Skip to main content

Thank you for visiting nature.com. You are using a browser version with limited support for CSS. To obtain the best experience, we recommend you use a more up to date browser (or turn off compatibility mode in Internet Explorer). In the meantime, to ensure continued support, we are displaying the site without styles and JavaScript.

Progressive seawater acidification on the Great Barrier Reef continental shelf

Abstract

Coral reefs are highly sensitive to ocean acidification due to rising atmospheric CO2 concentrations. We present 10 years of data (2009–2019) on the long-term trends and sources of variation in the carbon chemistry from two fixed stations in the Australian Great Barrier Reef. Data from the subtropical mid-shelf GBRWIS comprised 3-h instrument records, and those from the tropical coastal NRSYON were monthly seawater samples. Both stations recorded significant variation in seawater CO2 fugacity (fCO2), attributable to seasonal, daytime, temperature and salinity fluctuations. Superimposed over this variation, fCO2 progressively increased by > 2.0 ± 0.3 µatm year−1 at both stations. Seawater temperature and salinity also increased throughout the decade, whereas seawater pH and the saturation state of aragonite declined. The decadal upward fCO2 trend remained significant in temperature- and salinity-normalised data. Indeed, annual fCO2 minima are now higher than estimated fCO2 maxima in the early 1960s, with mean fCO2 now ~ 28% higher than 60 years ago. Our data indicate that carbonate dissolution from the seafloor is currently unable to buffer the Great Barrier Reef against ocean acidification. This is of great concern for the thousands of coral reefs and other diverse marine ecosystems located in this vast continental shelf system.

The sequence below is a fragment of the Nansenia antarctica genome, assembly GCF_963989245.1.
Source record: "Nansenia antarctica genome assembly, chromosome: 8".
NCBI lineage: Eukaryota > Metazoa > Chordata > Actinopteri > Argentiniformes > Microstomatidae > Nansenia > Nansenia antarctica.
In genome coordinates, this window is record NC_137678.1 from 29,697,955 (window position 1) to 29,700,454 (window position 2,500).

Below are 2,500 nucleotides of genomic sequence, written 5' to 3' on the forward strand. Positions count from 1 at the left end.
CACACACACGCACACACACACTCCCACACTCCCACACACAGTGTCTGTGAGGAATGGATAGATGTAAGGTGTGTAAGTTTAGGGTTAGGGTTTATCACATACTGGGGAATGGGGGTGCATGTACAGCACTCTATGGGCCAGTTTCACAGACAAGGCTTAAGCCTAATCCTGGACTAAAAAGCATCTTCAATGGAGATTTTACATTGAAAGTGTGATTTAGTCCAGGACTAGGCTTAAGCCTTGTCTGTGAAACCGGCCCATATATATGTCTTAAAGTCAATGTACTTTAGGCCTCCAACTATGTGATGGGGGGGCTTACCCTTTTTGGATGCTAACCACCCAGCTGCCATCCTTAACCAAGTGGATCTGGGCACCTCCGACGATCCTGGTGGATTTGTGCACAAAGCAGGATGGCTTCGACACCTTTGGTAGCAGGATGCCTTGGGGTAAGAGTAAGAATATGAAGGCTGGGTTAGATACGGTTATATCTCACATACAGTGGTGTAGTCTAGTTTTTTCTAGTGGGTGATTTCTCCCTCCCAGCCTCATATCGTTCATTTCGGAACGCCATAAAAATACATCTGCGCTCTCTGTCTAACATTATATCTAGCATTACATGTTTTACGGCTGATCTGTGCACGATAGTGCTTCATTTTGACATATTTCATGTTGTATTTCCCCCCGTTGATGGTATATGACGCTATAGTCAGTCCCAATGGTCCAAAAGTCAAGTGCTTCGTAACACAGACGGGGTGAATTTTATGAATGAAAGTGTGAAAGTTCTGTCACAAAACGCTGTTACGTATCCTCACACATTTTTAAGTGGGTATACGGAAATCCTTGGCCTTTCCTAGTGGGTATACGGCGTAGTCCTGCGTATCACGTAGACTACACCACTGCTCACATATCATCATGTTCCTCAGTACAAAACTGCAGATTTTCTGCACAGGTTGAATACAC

Introduction

Atmospheric carbon dioxide (CO2) concentrations are steadily increasing due to human activities, in the present decade at about 2.5 ppm per year1. Over a quarter of the rising atmospheric CO2 is being taken up by the oceans. This lowers the pH and changes the carbon chemistry in surface seawaters, a process called ocean acidification2. Due to human CO2 emissions, surface seawater pH is now lower than it has been for more than 800,000 years3, and the associated chemical changes are considered to be irreversible on centennial to millennial time scales4,5. Many studies have shown that ocean acidification, both in isolation and in combination with global warming, causes profound physiological and ecological changes in marine ecosystems, with far more losers than winners6,7,8. Calcifying marine organisms such as corals and coralline algae are particularly affected, especially during their early life stages, whereas some photosynthetic organisms benefit from the availability of additional inorganic carbon9,10.